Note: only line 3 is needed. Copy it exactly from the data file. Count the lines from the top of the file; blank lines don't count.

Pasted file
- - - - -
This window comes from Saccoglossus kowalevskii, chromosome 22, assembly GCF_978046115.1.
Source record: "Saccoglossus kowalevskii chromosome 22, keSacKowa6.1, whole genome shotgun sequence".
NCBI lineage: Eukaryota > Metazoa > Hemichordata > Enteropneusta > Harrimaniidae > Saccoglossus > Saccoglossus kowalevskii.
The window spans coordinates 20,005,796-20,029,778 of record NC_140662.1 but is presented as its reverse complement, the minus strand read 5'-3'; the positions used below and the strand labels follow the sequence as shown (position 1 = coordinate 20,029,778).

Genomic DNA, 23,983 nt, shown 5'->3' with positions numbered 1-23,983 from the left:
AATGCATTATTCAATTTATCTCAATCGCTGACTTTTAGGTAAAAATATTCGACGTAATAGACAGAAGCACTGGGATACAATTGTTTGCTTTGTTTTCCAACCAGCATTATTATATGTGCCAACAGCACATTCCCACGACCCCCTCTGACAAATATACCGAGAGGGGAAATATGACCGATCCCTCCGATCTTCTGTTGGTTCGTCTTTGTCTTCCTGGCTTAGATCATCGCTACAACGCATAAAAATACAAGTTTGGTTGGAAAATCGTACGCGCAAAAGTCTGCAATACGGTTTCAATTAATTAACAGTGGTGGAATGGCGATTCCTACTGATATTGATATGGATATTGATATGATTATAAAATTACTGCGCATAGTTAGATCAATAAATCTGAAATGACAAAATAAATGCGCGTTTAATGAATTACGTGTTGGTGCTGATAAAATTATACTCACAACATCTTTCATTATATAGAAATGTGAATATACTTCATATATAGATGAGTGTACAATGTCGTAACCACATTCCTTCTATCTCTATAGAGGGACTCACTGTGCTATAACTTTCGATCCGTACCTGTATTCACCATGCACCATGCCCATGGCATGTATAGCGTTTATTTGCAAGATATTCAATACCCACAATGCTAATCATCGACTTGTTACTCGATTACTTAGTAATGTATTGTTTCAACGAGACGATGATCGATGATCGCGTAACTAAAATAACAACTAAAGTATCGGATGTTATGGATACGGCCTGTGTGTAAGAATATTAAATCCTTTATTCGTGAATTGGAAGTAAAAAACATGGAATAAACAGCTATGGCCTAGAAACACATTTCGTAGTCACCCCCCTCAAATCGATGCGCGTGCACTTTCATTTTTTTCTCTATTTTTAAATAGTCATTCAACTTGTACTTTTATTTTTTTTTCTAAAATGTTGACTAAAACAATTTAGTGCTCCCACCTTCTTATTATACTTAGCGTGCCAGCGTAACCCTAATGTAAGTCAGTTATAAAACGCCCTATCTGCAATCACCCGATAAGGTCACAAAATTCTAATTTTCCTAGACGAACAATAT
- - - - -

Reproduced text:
NCBI lineage: Eukaryota > Metazoa > Hemichordata > Enteropneusta > Harrimaniidae > Saccoglossus > Saccoglossus kowalevskii.